As I'm new to millinery I'm still to learn afew things, well Alot, but my biggest concern is how to I determine how much to sell a hat for? Is there a method used to work this out?

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This was really helpful. Thanks so much

What an interesting discussion about pricing. I live in USA. I have been making and selling hats since 2004. I have learned a lot about myself through this process. My business plan was to make and sell the best quality hats I was capable of making at a fair price.

Now I realize that was a flawed plan because what I thought was a fair price did not match what most people think. In the US most people are comparing a hand made hat to a factory made hat in China. They have no clue what skills and materials are involved.

My new business plan is still to make the best hats I know how but I price them based upon the idea that my hats are worth top dollar. I have branded myself and worked on my sales pitch. People love a dream that I had and followed through with that of teaching myself how to be a milliner. That is what sells my hats along with the look of the hat and how well it looks on my customers. If they fall in love with my hat and my ideology the price really is inconsequential.

I have really priced my hats higher by a 100.00 this past year. I have sold fewer but made more money over all. They now cover expenses and some profit. I realized that I don't need to justify my pricing because the hats look exceptional and unique compared to the factory hats.

I met another milliner and she has fantastic advertising skills. She has great taste too, but as I looked at her hats I realized that her techniques are not there yet. She is doing very well because she has great advertising and self promotion skills. I admire her. She will be going to the top.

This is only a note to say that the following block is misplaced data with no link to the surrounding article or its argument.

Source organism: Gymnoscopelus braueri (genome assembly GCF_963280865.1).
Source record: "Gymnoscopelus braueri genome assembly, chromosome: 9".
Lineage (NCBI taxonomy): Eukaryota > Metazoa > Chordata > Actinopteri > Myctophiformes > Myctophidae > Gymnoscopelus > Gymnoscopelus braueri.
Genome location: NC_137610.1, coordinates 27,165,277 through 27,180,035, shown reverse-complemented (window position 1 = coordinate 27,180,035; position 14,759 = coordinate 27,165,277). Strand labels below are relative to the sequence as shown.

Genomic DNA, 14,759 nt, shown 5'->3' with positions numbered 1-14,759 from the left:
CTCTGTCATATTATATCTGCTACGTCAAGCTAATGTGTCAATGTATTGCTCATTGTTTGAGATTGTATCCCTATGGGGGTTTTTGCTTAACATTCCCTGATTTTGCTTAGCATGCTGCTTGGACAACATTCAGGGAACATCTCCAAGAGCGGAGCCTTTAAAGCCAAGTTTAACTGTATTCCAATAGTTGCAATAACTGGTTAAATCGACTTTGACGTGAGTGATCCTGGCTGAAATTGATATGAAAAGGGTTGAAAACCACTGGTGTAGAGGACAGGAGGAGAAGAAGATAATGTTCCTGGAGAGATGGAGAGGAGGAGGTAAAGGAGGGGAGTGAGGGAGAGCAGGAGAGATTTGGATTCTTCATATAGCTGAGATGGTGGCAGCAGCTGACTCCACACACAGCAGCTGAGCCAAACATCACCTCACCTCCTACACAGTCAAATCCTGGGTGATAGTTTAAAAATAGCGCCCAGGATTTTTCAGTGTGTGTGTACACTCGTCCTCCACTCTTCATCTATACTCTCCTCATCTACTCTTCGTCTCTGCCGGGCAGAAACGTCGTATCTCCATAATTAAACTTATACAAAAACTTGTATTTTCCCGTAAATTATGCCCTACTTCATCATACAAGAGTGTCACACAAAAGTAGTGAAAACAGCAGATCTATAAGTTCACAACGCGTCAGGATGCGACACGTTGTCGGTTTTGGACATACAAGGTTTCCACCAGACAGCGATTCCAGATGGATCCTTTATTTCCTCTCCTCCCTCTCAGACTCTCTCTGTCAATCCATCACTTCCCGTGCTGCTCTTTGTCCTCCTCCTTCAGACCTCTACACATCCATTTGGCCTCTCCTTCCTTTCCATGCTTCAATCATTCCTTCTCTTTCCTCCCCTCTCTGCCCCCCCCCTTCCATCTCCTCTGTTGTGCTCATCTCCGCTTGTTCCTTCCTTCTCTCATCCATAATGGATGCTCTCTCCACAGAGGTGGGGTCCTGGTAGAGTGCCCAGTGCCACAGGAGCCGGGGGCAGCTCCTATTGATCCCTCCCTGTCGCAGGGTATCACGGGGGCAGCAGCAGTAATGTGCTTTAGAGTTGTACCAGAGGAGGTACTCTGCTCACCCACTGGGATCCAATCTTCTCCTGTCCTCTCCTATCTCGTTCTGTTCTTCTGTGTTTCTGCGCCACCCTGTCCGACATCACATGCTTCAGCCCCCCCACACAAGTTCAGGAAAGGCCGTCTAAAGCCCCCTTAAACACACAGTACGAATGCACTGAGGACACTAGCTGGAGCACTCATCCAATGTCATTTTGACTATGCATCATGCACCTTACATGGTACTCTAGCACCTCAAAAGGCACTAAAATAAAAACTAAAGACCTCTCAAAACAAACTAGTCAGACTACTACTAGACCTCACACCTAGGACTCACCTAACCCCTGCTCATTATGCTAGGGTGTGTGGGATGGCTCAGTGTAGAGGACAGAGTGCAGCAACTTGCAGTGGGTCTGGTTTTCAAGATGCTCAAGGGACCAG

This made me rethink my own situation. Why am I not self promoting if my hats show better technique. Why of course it was me holding myself back. So stop nickel and diming yourselves reach for the top if you think your hats are really special.

It was great reading your comment, for me, it was always hard to charge what I really needed to. My lecturer at Tafe was very strict on this point. People must know the work that goes into our creations, As a fellow Milliner, we have to stick together on this issue, well said Adrienne.
Suzy May Millinery

Don't forget to factor in your hat block costs as well. Sometimes your client may be willing to pay for the block cost, otherwise divide the block cost by how many hats you want to make to get return on that investment and add that into the cost per hat as well. A $300 hat block divided by say, 20 hats is $15 per hat etc...

And do not even try to compete with cheap imports. All that does is drag the whole industry down in value and quality. You Can't beat them, you don't want to join them, so aim higher, much much higher. Look for customers who want to and expect to pay a good price for a good hat.

You might be in it for fun and a hobby, but  bottom line it is business...and that is to make money at the end of the day.

Cheers, Darryll

I'm new to this forum, and only starting out but came across an app called the craft pricing calculator on the itunes app store.... which is very good

Welcome Denise, this is awesome! You can also access it online here

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